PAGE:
Last week, the wine writing world was ablaze with abject proclamations and naive denials about the predicted changes of the spatial distribution of viticulture suitability put forth by Hannah et al. (2013) in the Proceedings of the National Academy of Sciences. The idea that the Earth's climate is changing is indisputable. That those changes will affect viticulture is also incontrovertible. How those changes will manifest is up for debate. But all the writers and bloggers that had to put there two cents in about the article are missing the point of the study., as well as failing to critically analyze what was actually described.
First of all, the article was not focused on what will become of the world's wine regions. The study's goal was to estimate conservation conflicts in land use in areas currently not altered by viticulture. The researchers used a variety of environmental variables critical to viticulture to assess the spatial suitability under predicted conditions in 2050 (actually, the mean of 2041-2060) using 17 global climate models. The authors found that the areas currently suitable for viticulture may decrease and new areas at higher latitudes and altitudes may became suitable for production of Vitis vinifera winegrapes. They concluded that such a redistribution of wine production may result in substantial economic and conservation consequences in both areas.
Hannah et al. were not trying to sound any alarm bells in Napa. They were, however, trying to raise awareness for conservationists in the Yellowstone to Yukon Conservation Planning Area and other places potentially affected by future viticulture. They mentioned that investment in new varieties and changes in vineyard management could lead to innovative adaptions in extant wine production regions. While they mentioned that, they were not overly concerned with what may happen in Napa or Sonoma because they sought to estimate where grapevines might be planted in the future so that conservation strategies can be addressed in areas likely to be affected by potential indirect impacts of climate change (i.e., wine production).
Several other facts overlooked by many of the previous commentators include the parameters used to estimate suitability. First, the authors only used 21 common vinifera varieties. Now, we all know that there are way more than 21 varieties of vinifera grapes with varying degrees of environmental tolerance. And when you throw in the countless hybrids and non-vinifera species suitable for wine production, the potential for viticulture suitability is increased exponentially. This means that the loss of suitability in current regions is greatly exaggerated. Likewise, this also means that potential areas suitable for viticulture are also underestimated.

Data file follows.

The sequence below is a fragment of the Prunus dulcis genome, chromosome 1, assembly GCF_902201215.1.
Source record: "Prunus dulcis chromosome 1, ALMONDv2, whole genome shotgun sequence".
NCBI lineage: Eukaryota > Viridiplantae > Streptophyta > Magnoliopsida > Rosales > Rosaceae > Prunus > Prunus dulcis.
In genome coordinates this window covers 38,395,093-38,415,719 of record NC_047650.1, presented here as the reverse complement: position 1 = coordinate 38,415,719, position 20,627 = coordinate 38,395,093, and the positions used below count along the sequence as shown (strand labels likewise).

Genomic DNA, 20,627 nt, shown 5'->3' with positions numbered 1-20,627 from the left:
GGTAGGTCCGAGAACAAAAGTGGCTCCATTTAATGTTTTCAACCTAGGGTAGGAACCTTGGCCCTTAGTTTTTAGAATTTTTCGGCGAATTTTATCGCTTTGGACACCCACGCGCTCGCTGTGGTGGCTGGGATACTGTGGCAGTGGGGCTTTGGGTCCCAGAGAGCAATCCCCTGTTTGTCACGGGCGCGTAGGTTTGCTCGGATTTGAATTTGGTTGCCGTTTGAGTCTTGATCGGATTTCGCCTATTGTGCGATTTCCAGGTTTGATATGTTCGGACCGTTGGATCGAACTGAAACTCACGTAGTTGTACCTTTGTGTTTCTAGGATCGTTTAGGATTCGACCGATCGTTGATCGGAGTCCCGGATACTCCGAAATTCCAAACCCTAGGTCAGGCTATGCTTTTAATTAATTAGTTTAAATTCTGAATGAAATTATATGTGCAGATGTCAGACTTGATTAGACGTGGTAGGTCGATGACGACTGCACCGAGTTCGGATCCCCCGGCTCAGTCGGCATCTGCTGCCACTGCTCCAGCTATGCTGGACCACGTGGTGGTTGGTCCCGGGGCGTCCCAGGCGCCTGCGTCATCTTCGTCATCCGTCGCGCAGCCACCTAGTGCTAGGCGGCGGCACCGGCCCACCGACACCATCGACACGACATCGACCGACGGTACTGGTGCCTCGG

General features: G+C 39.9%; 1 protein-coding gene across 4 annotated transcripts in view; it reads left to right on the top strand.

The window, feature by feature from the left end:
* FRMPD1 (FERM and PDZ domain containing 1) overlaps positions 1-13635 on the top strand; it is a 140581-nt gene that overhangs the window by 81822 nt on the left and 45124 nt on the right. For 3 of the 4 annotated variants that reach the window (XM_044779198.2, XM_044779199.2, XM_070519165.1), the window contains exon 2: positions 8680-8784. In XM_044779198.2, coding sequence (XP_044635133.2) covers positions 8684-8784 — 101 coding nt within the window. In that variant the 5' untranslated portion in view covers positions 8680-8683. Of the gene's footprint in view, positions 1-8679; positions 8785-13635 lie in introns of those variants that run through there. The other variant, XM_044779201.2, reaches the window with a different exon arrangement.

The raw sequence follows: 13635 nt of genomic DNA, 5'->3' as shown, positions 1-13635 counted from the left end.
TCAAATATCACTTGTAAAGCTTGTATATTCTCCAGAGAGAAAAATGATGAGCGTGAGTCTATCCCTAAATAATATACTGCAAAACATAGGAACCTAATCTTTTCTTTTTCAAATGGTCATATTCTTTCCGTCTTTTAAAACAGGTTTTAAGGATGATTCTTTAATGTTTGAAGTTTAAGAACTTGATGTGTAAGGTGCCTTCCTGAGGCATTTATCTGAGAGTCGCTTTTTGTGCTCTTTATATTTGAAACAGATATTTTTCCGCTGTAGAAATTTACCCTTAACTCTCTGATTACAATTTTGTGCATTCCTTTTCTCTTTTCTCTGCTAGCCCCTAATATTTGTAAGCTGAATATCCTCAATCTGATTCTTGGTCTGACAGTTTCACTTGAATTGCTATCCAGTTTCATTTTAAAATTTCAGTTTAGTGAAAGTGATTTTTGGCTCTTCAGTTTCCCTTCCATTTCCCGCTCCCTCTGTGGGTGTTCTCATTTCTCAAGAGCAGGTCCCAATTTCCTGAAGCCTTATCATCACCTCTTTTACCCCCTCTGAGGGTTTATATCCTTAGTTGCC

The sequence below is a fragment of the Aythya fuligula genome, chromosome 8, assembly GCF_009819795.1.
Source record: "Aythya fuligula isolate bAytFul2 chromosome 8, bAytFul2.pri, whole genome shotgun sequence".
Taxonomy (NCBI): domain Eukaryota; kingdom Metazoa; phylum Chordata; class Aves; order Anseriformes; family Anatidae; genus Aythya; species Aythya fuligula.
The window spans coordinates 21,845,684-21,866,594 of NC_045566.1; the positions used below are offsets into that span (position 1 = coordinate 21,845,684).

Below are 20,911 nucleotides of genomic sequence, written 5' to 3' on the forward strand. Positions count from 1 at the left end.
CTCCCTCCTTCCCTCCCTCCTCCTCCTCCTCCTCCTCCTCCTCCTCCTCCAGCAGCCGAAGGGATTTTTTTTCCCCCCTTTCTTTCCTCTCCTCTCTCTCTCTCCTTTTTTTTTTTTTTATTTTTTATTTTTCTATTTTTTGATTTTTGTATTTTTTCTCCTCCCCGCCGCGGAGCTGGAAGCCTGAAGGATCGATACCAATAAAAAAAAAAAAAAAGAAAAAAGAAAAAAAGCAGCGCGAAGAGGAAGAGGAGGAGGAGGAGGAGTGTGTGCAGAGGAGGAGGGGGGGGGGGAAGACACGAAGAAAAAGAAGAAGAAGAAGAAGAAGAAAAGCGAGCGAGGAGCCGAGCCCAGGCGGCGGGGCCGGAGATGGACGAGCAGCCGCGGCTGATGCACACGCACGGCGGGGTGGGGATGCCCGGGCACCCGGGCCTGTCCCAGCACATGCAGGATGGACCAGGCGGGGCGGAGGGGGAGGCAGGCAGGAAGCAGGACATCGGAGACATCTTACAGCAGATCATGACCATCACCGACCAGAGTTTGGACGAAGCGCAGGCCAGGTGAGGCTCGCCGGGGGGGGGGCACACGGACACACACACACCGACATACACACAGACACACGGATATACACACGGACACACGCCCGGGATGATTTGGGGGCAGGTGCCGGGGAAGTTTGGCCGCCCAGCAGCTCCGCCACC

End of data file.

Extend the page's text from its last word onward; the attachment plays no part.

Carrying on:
Second, the scale of the models is something others have alluded to. The grid resolution in the viticulture suitability portion of the study was only 2.5 arc-minutes. Depending on where the grid is located on the geoid, that equates to about 2.5 - 3-mile resolution. Now, obviously that is not fine enough resolution to make the sweeping statements that so many have about the death of California viticulture. Yet, tt is enough to make general conclusions about changes global viticulture. All the authors said, was that a changing climate will significantly affect viticulture and that vintners and conservationists should consider as many adaptations as possible to mitigate the changes as much as possible.
Finally, a third thing that I have not seen mentioned in any other review of the study is of the minimum temperature constraint. Wisely, Hannah et al. did address the fact that overwinter minimum temperature is an important limiting factor in viticulture suitability. Napa vintners don't have to fear the killing winter freezes that make viticulture in Colorado so extreme. Sure, frost at the wrong time of the year is a problem, but no where near the issue of getting to -15 C. However, what they did used for this parameter was the mean minimum temperature in the coldest month. A vine does not care what the mean minimum temperature is. The maximum minimum temperature is what is going to kill a vine. If it it gets to -35 C for even a few hours a grapevine will die. This vital information is lost if the mean minimum temperature for that month is only -12. Their model will assess that area as being suitable when in fact it is not. So, they may have overestimated the new area suitable for viticulture in 2050. As often is the case, using means when extremes are the important parameter can change the story.
Am I saying that California viticulture is going to be just fine in 35 years? I am not. I am also not saying their will be no more vineyards in Napa as many others are incorrectly assuming. What I am saying is wine writers failing to see the whole picture and that may come from failing to critically analyze a scientific study that is more about conservation than it is about predicting the future for Napa Valley viticulture. Hell, when one prominent writer claims that El Niño is the biggest driver of the ocean's temperature I know not the take what he says seriously...